Malaysian man wins landmark case against Islamic gay sex ban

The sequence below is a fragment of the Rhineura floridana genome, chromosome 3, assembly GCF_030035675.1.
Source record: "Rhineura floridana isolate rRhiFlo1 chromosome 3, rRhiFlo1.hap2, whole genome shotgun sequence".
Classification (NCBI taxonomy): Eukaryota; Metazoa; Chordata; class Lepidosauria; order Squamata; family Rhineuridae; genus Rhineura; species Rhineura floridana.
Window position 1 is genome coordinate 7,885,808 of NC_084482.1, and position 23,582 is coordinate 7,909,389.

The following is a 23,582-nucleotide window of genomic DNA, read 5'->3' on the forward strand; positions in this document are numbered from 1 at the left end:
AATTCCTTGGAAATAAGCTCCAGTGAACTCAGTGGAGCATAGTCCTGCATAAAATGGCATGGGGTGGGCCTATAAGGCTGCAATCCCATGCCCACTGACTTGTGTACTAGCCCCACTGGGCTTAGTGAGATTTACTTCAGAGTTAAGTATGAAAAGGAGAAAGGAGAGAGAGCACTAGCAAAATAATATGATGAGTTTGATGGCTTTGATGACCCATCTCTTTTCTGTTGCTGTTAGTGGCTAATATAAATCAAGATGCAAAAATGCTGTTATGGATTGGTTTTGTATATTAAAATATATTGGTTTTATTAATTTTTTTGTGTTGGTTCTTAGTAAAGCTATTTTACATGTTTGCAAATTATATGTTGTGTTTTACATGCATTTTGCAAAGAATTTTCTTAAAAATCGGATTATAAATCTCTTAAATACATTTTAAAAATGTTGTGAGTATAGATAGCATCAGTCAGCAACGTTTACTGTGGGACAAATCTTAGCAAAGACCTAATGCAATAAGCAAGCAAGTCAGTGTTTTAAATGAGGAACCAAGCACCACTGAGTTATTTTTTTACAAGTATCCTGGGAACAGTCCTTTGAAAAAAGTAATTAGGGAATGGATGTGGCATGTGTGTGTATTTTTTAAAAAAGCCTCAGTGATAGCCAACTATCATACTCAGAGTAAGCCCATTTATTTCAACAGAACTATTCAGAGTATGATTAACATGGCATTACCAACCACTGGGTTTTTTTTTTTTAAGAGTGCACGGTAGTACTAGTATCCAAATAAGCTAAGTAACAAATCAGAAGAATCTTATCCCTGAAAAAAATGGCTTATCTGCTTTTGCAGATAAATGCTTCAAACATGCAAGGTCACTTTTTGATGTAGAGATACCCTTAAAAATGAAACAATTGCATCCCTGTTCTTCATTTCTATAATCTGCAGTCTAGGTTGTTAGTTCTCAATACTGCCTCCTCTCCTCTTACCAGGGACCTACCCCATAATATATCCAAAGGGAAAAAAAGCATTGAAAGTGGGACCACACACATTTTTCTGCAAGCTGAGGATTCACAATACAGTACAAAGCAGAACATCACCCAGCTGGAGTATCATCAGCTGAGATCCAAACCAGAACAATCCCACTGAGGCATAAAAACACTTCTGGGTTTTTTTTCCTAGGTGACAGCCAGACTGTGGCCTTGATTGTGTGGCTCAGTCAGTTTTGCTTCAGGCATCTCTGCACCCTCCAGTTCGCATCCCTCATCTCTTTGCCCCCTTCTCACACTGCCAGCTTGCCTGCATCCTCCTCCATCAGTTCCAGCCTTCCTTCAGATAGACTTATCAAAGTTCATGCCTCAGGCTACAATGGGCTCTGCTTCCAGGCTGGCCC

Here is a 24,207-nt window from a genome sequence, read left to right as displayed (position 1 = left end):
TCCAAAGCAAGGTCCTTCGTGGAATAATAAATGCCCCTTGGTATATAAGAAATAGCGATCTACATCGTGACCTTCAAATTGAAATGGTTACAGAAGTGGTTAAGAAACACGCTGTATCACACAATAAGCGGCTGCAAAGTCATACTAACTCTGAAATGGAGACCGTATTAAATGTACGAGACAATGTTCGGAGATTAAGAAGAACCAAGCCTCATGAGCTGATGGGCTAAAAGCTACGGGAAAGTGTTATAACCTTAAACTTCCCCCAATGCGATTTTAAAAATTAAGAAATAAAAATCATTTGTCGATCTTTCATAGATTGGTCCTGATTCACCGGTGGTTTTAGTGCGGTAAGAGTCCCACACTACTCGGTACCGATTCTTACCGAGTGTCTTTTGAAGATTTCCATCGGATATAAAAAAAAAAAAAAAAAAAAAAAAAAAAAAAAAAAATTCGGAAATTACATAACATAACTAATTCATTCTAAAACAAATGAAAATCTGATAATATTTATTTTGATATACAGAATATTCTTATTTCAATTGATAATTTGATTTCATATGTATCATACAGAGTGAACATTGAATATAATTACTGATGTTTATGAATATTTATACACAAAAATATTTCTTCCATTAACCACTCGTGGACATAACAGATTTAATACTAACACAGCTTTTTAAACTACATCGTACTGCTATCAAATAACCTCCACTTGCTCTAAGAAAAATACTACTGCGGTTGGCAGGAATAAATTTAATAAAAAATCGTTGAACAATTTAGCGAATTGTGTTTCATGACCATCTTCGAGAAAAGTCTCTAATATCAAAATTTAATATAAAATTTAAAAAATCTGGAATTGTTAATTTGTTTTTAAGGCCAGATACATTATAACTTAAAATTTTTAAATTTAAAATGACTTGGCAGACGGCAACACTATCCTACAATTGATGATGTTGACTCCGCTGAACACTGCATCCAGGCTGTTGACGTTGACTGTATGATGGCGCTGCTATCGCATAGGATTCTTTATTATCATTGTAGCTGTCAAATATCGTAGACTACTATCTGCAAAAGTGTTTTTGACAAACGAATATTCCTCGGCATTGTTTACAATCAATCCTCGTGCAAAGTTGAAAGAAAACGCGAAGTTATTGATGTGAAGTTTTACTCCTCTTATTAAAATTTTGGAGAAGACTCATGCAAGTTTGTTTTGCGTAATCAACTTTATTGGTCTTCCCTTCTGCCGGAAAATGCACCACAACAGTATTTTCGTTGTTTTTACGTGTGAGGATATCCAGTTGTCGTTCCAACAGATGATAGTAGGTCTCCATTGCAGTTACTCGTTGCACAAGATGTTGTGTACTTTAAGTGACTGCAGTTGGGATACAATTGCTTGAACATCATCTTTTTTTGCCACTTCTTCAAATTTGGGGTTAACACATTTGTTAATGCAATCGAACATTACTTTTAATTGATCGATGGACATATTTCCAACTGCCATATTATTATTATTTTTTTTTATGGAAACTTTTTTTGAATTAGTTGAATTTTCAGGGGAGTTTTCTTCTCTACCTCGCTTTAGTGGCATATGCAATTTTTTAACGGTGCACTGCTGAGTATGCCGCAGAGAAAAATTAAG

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A Malaysian man has won a landmark court case against an Islamic ban on gay sex. In 2018, the man – whose identity has been withheld for his own protection – was arrested in the central Selangor state for attempting gay sex, although he still denies the claims. He subsequently filed a lawsuit in which he argued that Selangor had no power to enforce the Islamic ban on “intercourse against the order of nature” as it was already a crime in the country’s civil law. Malaysia’s constitution says a state cannot exact a law when the same law already exists at a national level. Today, Malaysia’s top court unanimously ruled in his favour declaring that the state’s power to implement such offences is “subject to a constitutional limit”. The decision was hailed as a significant moment for the country, which is predominantly Muslim, and their greater acceptance of gay rights. Numan Afifi, founder of LGBTQ+ rights group Pelangi Campaign said “This is historic. This is monumental for LGBT+ rights in Malaysia.”

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